As the Washington Post's Ezra Klein showed using the TPC data, while raising taxes on most Americans Cain's payday to the richest is literally off the charts. As Klein explained last week, "One problem with trying to graph the 9-9-9 plan is that the tax cuts for the rich are so large that it's hard to see what the policy is doing to the poor and the middle class. That's why I posted a table rather than a chart earlier."

While Mitt Romney has not yet drunk the flat tax Koolaid, his 59-point, 162-page proposal would nevertheless deliver another bonanza for the trust fund set. (As the New York Times reported last weekend, Romney may have already started sipping the flax tax elixir, reversing his old position that it is a "tax cut for fat cats" with his August declaration, "I love a flat tax.") Nonetheless, with its call to make the Bush tax cuts permanent, cut the top individual and corporate tax rate and end the estate tax, Romney's proposal would produce another payday for plutocrats while the Treasury hemorrhaged red ink. As ThinkProgress summed it up:

Romney's tax plan includes a $6.6 TRILLION giveaway to corporations and the wealthiest Americans. Meanwhile, Romney's Medicaid cuts are even more draconian than the ones in Paul Ryan plan. Both of their plans end also end Medicare, naturally.

And so it goes. Jon Huntsman "would introduce new taxes on veterans, seniors, the working poor, middle class Americans, students, and many others in order to give the top 0.1 percent an annual tax of nearly $500,000 each." Michele Bachmann has advocated "massive tax cut for corporations and the wealthy paid for in part by increasing taxes on the working poor."

Of course, Americans could be forgiven for having a queasy feeling that they've seen this movie before.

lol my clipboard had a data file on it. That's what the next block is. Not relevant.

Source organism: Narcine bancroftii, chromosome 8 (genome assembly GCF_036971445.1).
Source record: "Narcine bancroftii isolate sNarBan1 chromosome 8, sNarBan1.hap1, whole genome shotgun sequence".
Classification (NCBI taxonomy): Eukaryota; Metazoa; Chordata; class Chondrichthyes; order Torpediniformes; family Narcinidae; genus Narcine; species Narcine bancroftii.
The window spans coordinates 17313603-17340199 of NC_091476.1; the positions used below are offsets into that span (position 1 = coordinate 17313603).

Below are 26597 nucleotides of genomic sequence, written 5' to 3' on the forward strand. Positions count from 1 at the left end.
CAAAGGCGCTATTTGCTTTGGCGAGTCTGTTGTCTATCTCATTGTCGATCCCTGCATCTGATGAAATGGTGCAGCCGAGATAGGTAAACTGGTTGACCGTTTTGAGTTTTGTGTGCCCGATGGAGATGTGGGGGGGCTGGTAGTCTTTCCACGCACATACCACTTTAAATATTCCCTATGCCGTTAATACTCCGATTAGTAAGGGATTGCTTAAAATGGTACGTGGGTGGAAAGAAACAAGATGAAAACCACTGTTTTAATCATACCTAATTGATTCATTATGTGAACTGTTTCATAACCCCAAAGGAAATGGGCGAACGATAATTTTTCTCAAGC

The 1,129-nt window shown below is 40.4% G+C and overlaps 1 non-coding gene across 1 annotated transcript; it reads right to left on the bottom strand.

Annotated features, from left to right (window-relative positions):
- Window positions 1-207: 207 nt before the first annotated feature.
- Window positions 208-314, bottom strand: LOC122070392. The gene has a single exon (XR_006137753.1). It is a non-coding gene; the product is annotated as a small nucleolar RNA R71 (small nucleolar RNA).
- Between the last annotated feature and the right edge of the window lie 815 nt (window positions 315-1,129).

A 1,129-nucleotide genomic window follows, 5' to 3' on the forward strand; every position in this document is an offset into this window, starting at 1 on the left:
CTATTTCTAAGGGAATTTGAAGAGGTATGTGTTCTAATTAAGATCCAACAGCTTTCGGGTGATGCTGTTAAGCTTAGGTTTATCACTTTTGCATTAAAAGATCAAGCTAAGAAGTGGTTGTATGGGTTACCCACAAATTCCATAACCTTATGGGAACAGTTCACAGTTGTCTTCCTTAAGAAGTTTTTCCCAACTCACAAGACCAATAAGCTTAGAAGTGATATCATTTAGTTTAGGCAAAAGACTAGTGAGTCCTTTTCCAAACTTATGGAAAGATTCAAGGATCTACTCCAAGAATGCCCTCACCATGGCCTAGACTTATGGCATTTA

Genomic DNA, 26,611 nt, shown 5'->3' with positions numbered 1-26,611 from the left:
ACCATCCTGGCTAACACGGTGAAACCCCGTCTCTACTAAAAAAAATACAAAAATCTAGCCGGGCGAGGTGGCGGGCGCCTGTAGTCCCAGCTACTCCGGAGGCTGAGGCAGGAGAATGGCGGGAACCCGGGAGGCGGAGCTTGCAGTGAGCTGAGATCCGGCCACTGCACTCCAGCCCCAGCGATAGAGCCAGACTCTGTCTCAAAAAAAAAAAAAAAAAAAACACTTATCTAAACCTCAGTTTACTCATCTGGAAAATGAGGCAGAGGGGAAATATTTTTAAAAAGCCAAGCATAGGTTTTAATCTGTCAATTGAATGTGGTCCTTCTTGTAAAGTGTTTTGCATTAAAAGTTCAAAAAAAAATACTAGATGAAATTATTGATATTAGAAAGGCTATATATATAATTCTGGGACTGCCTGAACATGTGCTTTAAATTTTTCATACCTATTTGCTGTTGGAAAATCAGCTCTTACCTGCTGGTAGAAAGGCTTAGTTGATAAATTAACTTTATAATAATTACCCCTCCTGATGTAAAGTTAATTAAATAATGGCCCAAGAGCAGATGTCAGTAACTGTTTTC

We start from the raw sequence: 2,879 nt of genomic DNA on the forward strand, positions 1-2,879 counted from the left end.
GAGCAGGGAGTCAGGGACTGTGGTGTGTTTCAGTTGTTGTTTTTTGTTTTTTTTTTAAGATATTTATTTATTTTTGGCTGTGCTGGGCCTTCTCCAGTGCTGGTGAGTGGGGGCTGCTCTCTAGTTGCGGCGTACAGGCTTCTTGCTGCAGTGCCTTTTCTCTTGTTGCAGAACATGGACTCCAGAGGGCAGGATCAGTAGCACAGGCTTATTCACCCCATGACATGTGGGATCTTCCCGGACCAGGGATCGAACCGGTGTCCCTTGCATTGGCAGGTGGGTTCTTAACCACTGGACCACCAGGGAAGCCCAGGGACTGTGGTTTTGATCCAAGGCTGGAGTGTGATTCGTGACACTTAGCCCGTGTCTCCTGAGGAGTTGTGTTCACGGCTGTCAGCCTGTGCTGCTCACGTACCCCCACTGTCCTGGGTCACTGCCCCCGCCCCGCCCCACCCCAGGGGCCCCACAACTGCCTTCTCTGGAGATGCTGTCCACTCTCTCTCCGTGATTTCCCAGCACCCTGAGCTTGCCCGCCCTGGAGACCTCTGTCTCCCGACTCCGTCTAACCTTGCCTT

As the Center for American Progress reported, the Bush tax cuts delivered a third of their total benefits to the wealthiest 1 percent of Americans. And to be sure, their payday was staggering. The Center on Budget and Policy Priorities showed that millionaires on average pocketed almost $129,000 from the Bush tax cuts of 2001 and 2003. As a result, millionaires saw their after-tax incomes rise by 6.2 percent, while the gain for those earning between $40,000 and $50,000 was paltry 2.2 percent.

And as the New York Times uncovered in 2006, the 2003 Bush dividend and capital gains tax cuts offered almost nothing to taxpayers earning below $100,000 a year. Instead, those windfalls reduced taxes "on incomes of more than $10 million by an average of about $500,000." As the Times explained in a shocking chart: "The top 2 percent of taxpayers, those making more than $200,000, received more than 70% of the increased tax savings from those cuts in investment income."

It's no wonder that between 2001 and 2007- a period during which poverty was rising and average household income had fallen - the 400 richest taxpayers saw their incomes double to an average of $345 million even as their effective tax rate was virtually halved. As the Washington Post noted, "The 400 richest taxpayers in 2008 counted 60 percent of their income in the form of capital gains and 8 percent from salary and wages. The rest of the country reported 5 percent in capital gains and 72 percent in salary."

It's also no wonder that on the same day the CBO reported that "top earners doubled share of nation's income," a new CBS/New York Times poll found:

"Two-thirds of the public said that wealth should be distributed more evenly in the country. Seven in 10 Americans think the policies of Congressional Republicans favor the rich. Two-thirds object to tax cuts for corporations and a similar number prefer increasing income taxes on millionaires."

Americans have heard the Republican story before. And no matter how Mitt Romney, Herman Cain, Rick Perry or any other of the GOP White House hopefuls tell it, the ending is always the same:

(This piece also appears at Perrspectives.)